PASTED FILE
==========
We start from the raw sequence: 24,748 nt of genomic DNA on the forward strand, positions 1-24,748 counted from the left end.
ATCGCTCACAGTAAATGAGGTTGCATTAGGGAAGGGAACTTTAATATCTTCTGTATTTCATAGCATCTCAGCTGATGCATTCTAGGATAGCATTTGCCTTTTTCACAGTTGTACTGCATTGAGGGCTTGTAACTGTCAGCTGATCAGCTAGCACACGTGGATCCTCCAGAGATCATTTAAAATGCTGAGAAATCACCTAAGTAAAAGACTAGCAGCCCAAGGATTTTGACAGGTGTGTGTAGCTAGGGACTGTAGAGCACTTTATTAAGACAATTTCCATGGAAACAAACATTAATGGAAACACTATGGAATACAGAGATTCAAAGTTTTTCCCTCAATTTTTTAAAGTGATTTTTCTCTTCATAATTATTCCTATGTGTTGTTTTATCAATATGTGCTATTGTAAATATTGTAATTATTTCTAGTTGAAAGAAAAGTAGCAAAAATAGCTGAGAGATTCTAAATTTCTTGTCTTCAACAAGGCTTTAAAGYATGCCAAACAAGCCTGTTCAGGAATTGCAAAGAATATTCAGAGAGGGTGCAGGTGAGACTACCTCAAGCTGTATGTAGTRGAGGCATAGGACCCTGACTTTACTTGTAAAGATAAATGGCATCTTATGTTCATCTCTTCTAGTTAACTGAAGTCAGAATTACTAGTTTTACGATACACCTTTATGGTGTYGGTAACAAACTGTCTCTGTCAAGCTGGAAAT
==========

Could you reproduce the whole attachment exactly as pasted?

We start from the raw sequence: 24,748 nt of genomic DNA on the forward strand, positions 1-24,748 counted from the left end.
ATCGCTCACAGTAAATGAGGTTGCATTAGGGAAGGGAACTTTAATATCTTCTGTATTTCATAGCATCTCAGCTGATGCATTCTAGGATAGCATTTGCCTTTTTCACAGTTGTACTGCATTGAGGGCTTGTAACTGTCAGCTGATCAGCTAGCACACGTGGATCCTCCAGAGATCATTTAAAATGCTGAGAAATCACCTAAGTAAAAGACTAGCAGCCCAAGGATTTTGACAGGTGTGTGTAGCTAGGGACTGTAGAGCACTTTATTAAGACAATTTCCATGGAAACAAACATTAATGGAAACACTATGGAATACAGAGATTCAAAGTTTTTCCCTCAATTTTTTAAAGTGATTTTTCTCTTCATAATTATTCCTATGTGTTGTTTTATCAATATGTGCTATTGTAAATATTGTAATTATTTCTAGTTGAAAGAAAAGTAGCAAAAATAGCTGAGAGATTCTAAATTTCTTGTCTTCAACAAGGCTTTAAAGYATGCCAAACAAGCCTGTTCAGGAATTGCAAAGAATATTCAGAGAGGGTGCAGGTGAGACTACCTCAAGCTGTATGTAGTRGAGGCATAGGACCCTGACTTTACTTGTAAAGATAAATGGCATCTTATGTTCATCTCTTCTAGTTAACTGAAGTCAGAATTACTAGTTTTACGATACACCTTTATGGTGTYGGTAACAAACTGTCTCTGTCAAGCTGGAAAT